As the world celebrates International Mother Language Day to promote linguistic and cultural diversity, it would be ideal to learn some African languages that will enable you to communicate with people while doing business on the continent or enjoying tourist destinations. It will also help you understand the diverse cultures easily.
Here are 5 African languages you should know:
This is the most spoken language in Africa, with over 100 million speakers. Also known as Kiswahili, the language is a Bantu language believed to have originated from other languages, specifically Arabic, following historical interactions between Arabs from the Middle East and East Africans. Swahili is the lingua franca of the African Great Lakes region and other parts of eastern and south-eastern Africa, including Uganda, Rwanda, Tanzania, Kenya, Burundi, Mozambique, and the Democratic Republic of the Congo (DRC).
It is currently the national language of four countries, namely Tanzania, Uganda, Kenya and the DRC. Shikomor, the official language in Comoros and also spoken in Mayotte (Shimaore), is also related to Swahili. With Swahili being widely spoken, it becomes imperative to learn the language as it will afford you the opportunity to visit and transact business with countries like Tanzania and Kenya.
You could also go to Rwanda, Uganda, Burundi, and Mozambique and do same. It shouldn’t be too hard for you to learn Swahili, as unlike other African languages, it does not use tones. It basically uses the Latin alphabet. And learning the language would also be easier if you already know some Arabic, as there are so many Arabic loanwords in Swahili. To practice some Swahili greetings, here’s how to go about it.
This is the second most popular language in Ethiopia after Oromo, having over 21 million speakers. It is spoken as a mother tongue by the Amhara (an ethnic group traditionally inhabiting the northern and central highlands of Ethiopia) as well as other populations residing in major cities and towns of Ethiopia. Currently, Amharic is the official language of Ethiopia and also the working language of several of the states within the country. Over 2 million Ethiopians living outside the country also speak this language, as it is the second most Semitic language in the world after Arabic. Semitic languages are a branch of the Afroasiatic language family originating from the Middle East. Amharic which is related to Arabic and Hebrew, is written in the Ge’ez or Ethiopic script, with over 30 different characters. Learning to write and speak this language should be a part of your to-do list if you love literature, as the language continues to host so many Ethiopian literature – poetry and novels. Getting to know Amharic would enable you to keep abreast of a wide range of literature from the country, besides learning its diverse cultures.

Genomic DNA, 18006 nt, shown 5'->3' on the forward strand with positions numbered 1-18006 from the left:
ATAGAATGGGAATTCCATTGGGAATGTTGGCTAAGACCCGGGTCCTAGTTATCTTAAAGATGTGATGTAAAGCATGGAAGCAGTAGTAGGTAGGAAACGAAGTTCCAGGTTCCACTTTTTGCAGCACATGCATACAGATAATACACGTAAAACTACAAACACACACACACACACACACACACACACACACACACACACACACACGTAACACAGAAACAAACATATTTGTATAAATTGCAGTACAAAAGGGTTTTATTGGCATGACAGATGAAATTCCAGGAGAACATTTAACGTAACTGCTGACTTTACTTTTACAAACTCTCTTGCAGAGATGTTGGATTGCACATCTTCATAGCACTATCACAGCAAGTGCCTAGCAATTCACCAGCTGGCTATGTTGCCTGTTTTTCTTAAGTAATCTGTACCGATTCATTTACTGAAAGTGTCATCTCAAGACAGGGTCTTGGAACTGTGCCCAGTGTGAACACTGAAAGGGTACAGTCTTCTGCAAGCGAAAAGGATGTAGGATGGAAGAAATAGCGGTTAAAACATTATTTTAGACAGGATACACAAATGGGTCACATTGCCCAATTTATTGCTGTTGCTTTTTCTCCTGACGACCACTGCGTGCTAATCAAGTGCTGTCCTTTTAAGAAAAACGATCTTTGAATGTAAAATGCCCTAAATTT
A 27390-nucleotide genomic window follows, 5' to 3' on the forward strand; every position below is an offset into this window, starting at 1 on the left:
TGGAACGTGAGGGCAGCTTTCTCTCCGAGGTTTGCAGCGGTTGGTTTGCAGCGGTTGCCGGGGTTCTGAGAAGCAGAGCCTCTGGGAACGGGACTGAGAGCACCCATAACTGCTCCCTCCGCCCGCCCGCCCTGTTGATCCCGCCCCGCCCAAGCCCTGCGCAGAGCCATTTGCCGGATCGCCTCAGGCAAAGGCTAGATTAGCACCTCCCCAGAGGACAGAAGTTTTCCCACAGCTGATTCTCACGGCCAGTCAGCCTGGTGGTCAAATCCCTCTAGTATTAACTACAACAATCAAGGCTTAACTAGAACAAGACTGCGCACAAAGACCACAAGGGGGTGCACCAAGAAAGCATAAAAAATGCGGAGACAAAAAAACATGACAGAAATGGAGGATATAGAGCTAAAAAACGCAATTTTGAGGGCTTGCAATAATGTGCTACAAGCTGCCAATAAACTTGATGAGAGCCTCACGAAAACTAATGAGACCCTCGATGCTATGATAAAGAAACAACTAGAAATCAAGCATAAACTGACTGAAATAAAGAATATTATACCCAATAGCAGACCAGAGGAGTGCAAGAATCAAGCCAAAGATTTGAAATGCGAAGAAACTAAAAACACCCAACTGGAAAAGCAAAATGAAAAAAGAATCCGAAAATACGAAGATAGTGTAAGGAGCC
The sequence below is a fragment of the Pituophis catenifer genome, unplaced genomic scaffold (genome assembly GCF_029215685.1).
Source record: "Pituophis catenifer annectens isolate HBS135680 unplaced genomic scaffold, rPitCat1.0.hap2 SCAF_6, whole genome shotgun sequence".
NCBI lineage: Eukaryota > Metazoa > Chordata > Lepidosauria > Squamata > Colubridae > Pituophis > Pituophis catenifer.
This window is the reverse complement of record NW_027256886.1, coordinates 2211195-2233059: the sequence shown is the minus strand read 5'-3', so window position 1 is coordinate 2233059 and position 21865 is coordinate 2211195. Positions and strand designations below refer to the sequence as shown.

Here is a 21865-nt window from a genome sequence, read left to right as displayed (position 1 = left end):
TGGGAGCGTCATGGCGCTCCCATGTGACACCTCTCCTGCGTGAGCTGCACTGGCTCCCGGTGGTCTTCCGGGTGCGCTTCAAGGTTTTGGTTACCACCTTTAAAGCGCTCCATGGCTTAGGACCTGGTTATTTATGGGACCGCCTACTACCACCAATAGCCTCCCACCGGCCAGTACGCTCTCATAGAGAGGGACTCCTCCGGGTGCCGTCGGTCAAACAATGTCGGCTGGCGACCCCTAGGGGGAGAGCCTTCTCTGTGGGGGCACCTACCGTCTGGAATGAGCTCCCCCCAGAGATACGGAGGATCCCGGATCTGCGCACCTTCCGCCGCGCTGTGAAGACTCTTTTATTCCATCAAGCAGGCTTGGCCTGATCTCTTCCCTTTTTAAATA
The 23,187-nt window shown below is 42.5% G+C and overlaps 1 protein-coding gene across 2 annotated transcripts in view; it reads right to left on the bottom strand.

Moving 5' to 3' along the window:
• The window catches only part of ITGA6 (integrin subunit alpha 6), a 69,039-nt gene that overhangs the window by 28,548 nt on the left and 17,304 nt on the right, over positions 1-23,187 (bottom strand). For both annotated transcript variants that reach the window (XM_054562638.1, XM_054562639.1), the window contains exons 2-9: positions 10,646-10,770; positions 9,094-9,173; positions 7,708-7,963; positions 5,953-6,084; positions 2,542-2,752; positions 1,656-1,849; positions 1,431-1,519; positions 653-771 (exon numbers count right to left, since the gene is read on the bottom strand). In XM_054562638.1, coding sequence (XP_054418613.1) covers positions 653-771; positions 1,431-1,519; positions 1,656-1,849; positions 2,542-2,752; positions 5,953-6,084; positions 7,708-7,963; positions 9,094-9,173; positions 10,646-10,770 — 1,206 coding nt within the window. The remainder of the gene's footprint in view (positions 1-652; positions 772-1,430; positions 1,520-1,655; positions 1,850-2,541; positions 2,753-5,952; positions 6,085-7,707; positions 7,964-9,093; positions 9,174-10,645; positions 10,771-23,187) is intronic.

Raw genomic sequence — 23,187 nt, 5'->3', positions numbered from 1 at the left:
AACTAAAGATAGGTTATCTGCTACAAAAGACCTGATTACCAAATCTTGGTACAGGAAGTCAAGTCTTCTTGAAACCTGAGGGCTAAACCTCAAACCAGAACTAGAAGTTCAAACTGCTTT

The third most spoken language in Africa, Yoruba is also one of Nigeria’s official languages, serving as the mother tongue of the Yoruba people in the country. It has over 30 million speakers in Nigeria, Benin and Togo and it is widely spoken by West African expatriates in the US and UK. Yoruba, which has over 15 dialects, also forms part of the also forms part of Volta-Niger branch of the Niger-Congo family of languages. If you want to say hello in Yoruba, you should say “Bawo”. But take note, Yoruba is a tonal language with three tones: high, mid and low. Take some lessons in Yoruba. There are millions of sites and portals for doing so. On the lighter side, if you are a fan of Nigerian films, then you should learn Yoruba, as the language is often used in its traditional films.
Over 30 million people in the Horn of Africa, specifically in Ethiopia, Somalia, Kenya and Egypt speak Oromo. The Oromo ethnic group is the largest in Ethiopia, accounting for over 40 percent of the population. The language falls under the Cushitic branch of the Afroasiatic language family. In the 20th century (between 1972 and 1991), Oromo was banned during the reign of Haile Selassie, and by the communist regime that followed his overthrow. The language has since adopted the Latin alphabet and it is now used in education, the media, government administration and national commerce. Here are some tips.
Spoken as a first language by some 27 million people, Hausa is one of Nigeria’s official languages and one of the most spoken Chadic languages (a branch of the Afroasiatic language family) on the continent. Hausa originated as the language of the Hausa people in northern Nigeria and southern Niger. It immediately spread as the lingua franca of Western Africa as a result of trade. The language is spoken mainly in the following areas: northern Nigeria, Niger, Burkina Faso, Benin, Chad, Congo, and Cameroon. Other countries like Ghana, Central African Republic, Eritrea, Togo and Sudan also speak Hausa. Hausa is a tonal language, but do not let that discourage you from learning the language. It uses the Boko and Latin alphabet, which is the writing system for most Muslims in western Africa. Get abreast of the language.